So the thing here that I think links together the semantic layer concept in BI and analytics with feature stores and ML engineering is this idea of standardization. Whether you’re creating inputs for ML training and serving or outputs for analytics and data science, you want to make sure that when you invest the energy to define these constructs, features, metrics, whatever they are, that you’re doing that once, that you’re doing it correctly and that you have a good way of evolving this logic over time as requirements and the product experience invariably changes. So I would argue that features in ML are akin to what we call dimensions or maybe metrics in the BI world. This is sometimes true. I don’t think it’s always true for reasons that I’ve read about recently, but I’m curious to hear everyone’s take on it.

So this is my view of how to bridge these two worlds. And this is more of a mental model than an architecture diagram. I’m not advocating for any technology in particular, but it’s how I think about it. The fact that the data warehouse is front and center here, or could be a data lake house of course, is a signal that this is very much my background. But the idea is you’re going to have all these transformations and business logic to apply to your data to make sense of it. From that point, you have this shared logic and then you can use that to make dashboards and reports that business users consume and understand. You could also take these bits of logic and use them to power features that you use for machine learning.

And the really cool thing about having a shared parent between these two use cases is that you get consistency and you get reuse. And so investments that your BI or analytics team has made to model revenue or product usage activity, they could be leveraged for feature engineering and machine learning and vice versa. So that’s what dbt’s all about at its core is helping get data engineers and data analysts collaborating with shared tools. And I just can’t help but wonder if there’s an opportunity for us to do this with machine learning engineering and BI and if there isn’t a common use case that could be shared here.

I want to talk about when this might not work well. And I think it’s one of the big kinks in my plan and it’s something I’m interested in learning a lot more about. So I was reading about data leakage. And the funny thing to me, reading about data leakage is in my world, we call that analytics. Take all the data that you have and mush it all together and show the most accurate information you have now at this point in time. There are cases in analytics where you want to know, what did we report as revenue a month ago? excluding new information that’s come after the fact. But I think this is one of the places where feature stores and semantic layers diverge. And I am wondering if there’s a model that we could employ to help bridge this gap.

So I thought that was interesting. I think that’s one of the problems that we’d have to figure out together, but I think that we can solve this problem and figure out how to unify machine learning with analytics and BI. It’ll also help people become a lot more collaborative. It’ll help teams work together, and again, just create more precision and consistency for our reporting or machine learning or whatever it is.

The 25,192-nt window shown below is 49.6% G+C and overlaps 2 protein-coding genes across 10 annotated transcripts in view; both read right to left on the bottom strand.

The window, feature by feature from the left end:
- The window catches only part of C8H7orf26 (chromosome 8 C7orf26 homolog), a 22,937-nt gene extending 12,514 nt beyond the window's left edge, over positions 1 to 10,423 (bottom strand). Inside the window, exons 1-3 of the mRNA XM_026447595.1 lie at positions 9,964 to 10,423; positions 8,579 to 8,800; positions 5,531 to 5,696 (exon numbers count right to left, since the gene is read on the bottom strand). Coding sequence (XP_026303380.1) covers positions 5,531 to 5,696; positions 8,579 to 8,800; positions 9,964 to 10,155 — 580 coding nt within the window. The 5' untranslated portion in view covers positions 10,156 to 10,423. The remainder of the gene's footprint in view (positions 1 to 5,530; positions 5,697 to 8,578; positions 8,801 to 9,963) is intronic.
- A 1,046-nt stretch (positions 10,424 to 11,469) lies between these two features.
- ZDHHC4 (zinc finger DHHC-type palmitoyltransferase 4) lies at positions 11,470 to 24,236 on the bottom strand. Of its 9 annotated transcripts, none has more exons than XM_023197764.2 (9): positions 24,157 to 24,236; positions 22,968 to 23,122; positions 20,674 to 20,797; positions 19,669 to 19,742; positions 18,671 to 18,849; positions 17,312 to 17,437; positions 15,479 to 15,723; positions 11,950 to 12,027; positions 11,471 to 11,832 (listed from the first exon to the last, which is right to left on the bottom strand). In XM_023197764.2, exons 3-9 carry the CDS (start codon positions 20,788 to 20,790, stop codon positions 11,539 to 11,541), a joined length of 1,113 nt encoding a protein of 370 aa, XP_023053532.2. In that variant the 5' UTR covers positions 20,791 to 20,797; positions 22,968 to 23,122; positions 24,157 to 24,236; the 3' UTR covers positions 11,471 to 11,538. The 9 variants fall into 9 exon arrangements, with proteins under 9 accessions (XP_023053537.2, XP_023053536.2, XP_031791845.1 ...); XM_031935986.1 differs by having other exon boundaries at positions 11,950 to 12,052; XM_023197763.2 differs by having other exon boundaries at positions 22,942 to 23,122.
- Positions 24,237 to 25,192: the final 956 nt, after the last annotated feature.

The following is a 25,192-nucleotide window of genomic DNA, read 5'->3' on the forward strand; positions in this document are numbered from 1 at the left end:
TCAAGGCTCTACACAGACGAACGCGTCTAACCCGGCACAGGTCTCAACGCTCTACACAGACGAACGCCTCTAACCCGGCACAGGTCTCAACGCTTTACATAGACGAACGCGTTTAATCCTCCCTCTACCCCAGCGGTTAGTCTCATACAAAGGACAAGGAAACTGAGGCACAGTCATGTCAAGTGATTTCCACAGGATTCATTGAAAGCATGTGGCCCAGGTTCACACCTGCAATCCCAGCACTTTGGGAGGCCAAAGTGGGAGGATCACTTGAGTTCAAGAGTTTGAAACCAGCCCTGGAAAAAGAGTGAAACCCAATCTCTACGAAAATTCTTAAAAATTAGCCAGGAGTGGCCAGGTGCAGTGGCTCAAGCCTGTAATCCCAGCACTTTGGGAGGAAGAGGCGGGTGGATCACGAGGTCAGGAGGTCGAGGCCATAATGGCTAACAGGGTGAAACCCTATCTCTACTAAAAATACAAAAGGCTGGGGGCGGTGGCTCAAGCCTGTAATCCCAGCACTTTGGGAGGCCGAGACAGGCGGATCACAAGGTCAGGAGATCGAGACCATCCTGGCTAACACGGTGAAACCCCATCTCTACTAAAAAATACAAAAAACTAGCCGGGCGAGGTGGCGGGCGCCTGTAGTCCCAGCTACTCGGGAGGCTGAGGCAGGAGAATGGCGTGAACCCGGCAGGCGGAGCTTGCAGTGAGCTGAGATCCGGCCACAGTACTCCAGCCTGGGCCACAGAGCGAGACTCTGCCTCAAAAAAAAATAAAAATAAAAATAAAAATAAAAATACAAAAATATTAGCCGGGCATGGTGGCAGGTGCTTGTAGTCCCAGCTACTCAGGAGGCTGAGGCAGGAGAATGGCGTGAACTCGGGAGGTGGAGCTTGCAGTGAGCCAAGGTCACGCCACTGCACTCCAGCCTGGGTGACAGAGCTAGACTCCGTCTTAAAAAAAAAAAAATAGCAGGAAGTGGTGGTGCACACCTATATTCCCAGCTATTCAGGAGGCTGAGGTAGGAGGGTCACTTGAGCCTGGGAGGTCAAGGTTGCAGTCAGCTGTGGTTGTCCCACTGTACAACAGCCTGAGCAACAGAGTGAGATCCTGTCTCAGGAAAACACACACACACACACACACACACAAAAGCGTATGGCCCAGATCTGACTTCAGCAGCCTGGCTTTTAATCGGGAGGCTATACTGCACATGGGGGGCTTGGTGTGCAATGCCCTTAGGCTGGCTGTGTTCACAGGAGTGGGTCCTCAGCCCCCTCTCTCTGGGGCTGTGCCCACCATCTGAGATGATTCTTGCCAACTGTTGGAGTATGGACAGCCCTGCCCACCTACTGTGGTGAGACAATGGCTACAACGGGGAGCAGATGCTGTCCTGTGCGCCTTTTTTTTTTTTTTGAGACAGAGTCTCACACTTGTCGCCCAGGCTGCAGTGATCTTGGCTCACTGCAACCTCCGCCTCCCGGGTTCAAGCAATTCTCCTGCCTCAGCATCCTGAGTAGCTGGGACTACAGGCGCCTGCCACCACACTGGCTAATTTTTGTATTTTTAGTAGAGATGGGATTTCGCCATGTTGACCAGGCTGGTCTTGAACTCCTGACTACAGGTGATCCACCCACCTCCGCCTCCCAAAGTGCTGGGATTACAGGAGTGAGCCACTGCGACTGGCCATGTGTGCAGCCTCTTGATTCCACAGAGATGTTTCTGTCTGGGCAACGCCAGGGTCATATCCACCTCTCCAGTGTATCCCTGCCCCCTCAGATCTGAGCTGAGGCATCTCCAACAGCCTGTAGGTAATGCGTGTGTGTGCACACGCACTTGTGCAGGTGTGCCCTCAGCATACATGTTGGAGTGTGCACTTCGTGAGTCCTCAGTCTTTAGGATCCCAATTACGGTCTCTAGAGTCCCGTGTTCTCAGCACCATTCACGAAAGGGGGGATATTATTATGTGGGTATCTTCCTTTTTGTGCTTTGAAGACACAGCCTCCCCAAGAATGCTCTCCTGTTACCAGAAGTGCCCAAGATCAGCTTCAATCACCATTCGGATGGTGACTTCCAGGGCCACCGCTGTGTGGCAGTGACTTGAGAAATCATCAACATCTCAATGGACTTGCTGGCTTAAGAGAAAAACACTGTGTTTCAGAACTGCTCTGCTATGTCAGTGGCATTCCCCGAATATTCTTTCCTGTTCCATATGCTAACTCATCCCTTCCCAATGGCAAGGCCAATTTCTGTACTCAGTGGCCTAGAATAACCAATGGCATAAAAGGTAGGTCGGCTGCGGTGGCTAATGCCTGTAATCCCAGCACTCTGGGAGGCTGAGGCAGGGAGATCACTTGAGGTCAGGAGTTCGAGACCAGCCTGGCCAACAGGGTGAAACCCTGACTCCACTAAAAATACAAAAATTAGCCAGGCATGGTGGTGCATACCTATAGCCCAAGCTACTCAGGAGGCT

So these were the questions that I have at this point. I regret that I don’t actually have answers for you. But at the outset of this, I asked the question to myself, are semantic layers and feature stores the same thing or are they going to collide? I think the answer is no, not really. There’s different audiences for these two types of tools, different use cases, different constraints of course. So I don’t think there should be any worry about these two things crashing into each other.

But can we learn from each other? Yeah, definitely. I think we really can. I think that the analytics engineering community has learned a lot about how to be collaborative around creating these shared dimensions and metrics and understanding how to work with the business to make sure that we understand these definitions precisely. And I think the machine learning engineering community has gone really deep on registries and defining things once, using them in many places and leveraging that engineering background. So in terms of where do we start? how do we answer these questions? I’m going to pop into the apply conference channel on Slack. And I’m excited to talk to you about if any of this is resonant or if you think I’m way off base here. So just want to say thanks to everyone for letting me come talk to you today. I’m excited to chat.

Drew Banin

Co-Founder & CPO

DBT Labs

Drew Banin is the co-founder and former Chief Product Officer at dbt Labs, a Philadelphia startup pioneering the practice of modern analytics engineering. dbt is used by over 9,000 companies every week to organize, catalog, and distill knowledge in their data warehouses. Drew works with open source maintainers, contributors, and users to build dbt and strike fear in the hearts of database optimizers.

Let's keep in touch

Receive the latest content from Tecton!

© Tecton, Inc. All rights reserved. Various trademarks held by their respective owners.

Request a free trial

Interested in trying Tecton? Leave us your information below and we’ll be in touch.​

Contact Sales

Interested in trying Tecton? Leave us your information below and we’ll be in touch.​